NASA's New Horizons spacecraft is currently travelling about 5.9 billion km from Earth, out into deep space. It is one of the farthest travelling Earth-made objects ever launched and is now ready to make a close flyby of a massive icy rock in the Kuiper belt called the Ultima Thule.
New Horizons will pass by Ultima Thule on New Year's day 2019, reports the Verge. Starting now to the flyby, mission control will have a full schedule preparing the craft, testing its on board instruments, and making course corrections along the way.
The report mentions that New Horizons has been taken out of hibernation at least twice since April 2017. When it is put to sleep, it basically goes into auto pilot mode with only a few bare essential instruments will remain on. This is done to reduce wear of the spacecraft as well as conserve power. During its hibernation, New Horizons will also be working through a list of commands that will sent to the craft's memory before it is powered down.
Putting the spacecraft on low power will also massively reduce the amount of work that the mission control will have to do from Earth, notes the report. "We have a small team and when we put the spacecraft into hibernation, it takes less time for us" to operate New Horizons, Alice Bowman, New Horizons' mission operations manager, told Verge. "We can be spending it on developing the command set for the flyby, which is what we were doing."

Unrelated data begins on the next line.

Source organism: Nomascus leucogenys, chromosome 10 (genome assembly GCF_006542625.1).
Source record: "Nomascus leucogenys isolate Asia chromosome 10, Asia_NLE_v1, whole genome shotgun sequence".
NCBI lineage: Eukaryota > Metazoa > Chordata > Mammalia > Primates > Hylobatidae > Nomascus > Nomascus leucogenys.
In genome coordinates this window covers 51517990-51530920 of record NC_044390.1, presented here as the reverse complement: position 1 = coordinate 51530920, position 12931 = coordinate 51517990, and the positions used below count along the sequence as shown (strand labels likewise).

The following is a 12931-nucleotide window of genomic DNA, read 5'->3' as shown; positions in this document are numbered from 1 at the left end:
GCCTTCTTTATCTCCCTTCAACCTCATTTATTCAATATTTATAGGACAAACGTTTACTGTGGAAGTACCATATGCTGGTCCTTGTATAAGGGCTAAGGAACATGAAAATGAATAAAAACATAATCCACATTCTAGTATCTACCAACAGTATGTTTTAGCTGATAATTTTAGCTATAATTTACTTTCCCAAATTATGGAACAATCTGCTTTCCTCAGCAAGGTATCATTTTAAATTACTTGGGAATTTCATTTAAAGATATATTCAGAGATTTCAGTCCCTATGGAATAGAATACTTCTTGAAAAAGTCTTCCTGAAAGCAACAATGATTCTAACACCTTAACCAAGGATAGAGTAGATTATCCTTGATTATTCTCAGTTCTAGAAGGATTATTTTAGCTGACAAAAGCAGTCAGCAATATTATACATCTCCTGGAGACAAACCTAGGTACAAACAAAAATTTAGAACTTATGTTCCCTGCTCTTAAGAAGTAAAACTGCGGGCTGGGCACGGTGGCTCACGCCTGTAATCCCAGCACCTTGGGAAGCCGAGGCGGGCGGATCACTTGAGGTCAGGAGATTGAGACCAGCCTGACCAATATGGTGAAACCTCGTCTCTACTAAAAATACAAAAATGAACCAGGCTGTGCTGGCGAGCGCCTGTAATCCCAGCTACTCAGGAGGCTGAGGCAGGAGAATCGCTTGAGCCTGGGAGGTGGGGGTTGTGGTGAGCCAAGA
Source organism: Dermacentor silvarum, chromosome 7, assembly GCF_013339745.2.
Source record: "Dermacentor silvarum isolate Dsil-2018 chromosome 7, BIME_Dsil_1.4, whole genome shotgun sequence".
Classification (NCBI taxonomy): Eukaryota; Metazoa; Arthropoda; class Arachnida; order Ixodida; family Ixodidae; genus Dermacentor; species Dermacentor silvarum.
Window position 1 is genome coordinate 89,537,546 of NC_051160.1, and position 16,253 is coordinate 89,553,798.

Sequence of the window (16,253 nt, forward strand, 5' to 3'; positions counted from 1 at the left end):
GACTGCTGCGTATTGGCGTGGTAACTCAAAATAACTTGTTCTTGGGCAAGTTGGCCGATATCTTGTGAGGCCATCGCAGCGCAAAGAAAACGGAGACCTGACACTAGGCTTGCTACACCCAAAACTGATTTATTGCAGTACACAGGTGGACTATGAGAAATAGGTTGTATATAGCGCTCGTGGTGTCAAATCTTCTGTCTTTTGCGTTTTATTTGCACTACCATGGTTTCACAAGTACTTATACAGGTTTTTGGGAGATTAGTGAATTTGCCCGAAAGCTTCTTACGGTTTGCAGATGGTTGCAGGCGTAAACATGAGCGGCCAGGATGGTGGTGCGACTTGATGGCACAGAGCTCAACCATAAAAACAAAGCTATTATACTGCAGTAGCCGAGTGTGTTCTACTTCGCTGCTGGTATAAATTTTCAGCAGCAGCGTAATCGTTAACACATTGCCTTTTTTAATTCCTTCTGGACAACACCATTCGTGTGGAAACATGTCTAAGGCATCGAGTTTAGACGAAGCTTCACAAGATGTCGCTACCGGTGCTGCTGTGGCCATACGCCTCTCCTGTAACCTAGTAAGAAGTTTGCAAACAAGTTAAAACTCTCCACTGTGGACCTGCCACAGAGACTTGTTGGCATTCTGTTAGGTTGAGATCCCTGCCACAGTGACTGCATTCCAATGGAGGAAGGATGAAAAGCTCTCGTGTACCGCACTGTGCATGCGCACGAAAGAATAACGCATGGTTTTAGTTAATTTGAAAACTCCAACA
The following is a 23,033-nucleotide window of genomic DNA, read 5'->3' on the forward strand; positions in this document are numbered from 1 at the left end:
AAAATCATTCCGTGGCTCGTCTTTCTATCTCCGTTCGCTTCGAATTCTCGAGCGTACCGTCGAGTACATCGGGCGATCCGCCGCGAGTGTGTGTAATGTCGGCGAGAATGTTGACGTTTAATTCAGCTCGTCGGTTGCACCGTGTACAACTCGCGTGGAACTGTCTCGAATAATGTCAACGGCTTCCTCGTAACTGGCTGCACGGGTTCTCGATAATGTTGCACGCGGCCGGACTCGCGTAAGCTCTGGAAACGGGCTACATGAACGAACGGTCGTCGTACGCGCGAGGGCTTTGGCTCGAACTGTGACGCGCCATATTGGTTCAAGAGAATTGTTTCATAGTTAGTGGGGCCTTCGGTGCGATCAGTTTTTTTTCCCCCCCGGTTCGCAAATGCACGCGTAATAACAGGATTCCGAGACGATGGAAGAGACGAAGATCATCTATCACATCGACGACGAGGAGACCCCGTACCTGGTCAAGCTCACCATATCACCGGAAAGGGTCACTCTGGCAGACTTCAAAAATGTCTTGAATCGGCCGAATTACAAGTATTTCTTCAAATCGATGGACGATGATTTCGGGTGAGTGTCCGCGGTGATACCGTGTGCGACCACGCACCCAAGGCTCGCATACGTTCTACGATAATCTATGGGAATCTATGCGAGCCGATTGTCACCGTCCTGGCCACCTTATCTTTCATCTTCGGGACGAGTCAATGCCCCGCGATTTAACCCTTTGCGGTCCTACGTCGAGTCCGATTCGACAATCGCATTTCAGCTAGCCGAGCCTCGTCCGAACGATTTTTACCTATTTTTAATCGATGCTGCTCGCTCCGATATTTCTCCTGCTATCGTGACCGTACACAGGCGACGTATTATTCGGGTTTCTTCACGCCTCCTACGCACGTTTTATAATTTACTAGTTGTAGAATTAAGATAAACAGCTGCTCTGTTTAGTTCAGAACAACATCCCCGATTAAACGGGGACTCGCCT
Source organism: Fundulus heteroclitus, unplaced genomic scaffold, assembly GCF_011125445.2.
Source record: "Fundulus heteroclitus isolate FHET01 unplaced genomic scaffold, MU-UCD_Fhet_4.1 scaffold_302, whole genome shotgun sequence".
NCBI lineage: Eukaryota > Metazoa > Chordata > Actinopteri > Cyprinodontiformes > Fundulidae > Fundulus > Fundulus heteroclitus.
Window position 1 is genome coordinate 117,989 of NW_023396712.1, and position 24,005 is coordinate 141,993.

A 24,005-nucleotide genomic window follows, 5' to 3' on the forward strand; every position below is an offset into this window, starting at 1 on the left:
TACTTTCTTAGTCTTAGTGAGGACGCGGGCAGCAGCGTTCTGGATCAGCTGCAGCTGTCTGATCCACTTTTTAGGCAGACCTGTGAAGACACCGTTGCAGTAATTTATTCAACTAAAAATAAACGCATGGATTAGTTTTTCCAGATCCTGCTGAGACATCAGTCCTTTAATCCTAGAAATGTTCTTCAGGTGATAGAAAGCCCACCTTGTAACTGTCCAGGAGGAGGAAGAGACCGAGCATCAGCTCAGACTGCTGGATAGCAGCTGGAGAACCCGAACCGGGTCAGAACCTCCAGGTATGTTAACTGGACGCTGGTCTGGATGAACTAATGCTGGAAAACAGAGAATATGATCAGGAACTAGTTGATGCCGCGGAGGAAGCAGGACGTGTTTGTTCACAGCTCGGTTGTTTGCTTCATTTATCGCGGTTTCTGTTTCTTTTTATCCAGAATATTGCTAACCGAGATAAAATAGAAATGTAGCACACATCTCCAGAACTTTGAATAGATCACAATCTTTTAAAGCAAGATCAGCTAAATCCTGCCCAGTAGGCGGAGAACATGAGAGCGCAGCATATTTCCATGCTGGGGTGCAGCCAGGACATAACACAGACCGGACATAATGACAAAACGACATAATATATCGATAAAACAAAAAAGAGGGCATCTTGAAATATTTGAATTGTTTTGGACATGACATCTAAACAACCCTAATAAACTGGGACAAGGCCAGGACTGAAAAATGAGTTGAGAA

Commands to wake the ship up was sent to New Horizons on 4 June this year and two days later, it has responded and is now fully operational, says the report. NASA will now spend the next two and a half months testing and preparing the craft. There are also a few software updates that have been planned. Data collected during the months of hibernation and other leftover data from its on board memory will also be downloaded in this time.
By August, the spacecraft will be taken out of its spin state which is done to keep it stable, and by mid-August, the team will train New Horizons' cameras at its target- Utlima Thule. "We believe that's when we'll first be able to see it," says Bowman. The rock is about 37 km in diameter, so the space craft will have to make a close flyby, much closer than they did for Pluto in 2015. "It's going to be very challenging," she added.
In October, the thrusters will be fired and seven manoeuvres will be made, pointing the probe toward the rock. "It's the start of something grand," said Bowman about the future of this mission, beyond Ultima Thule.
Ultima Thule is a Kuiper Belt Object (KBO)- rocks that form the Kuiper Belt that borders the Solar System. This region is also known for its dwarf planets and recent research has shown that it might be home to a mysterious "Planet Nine" as well.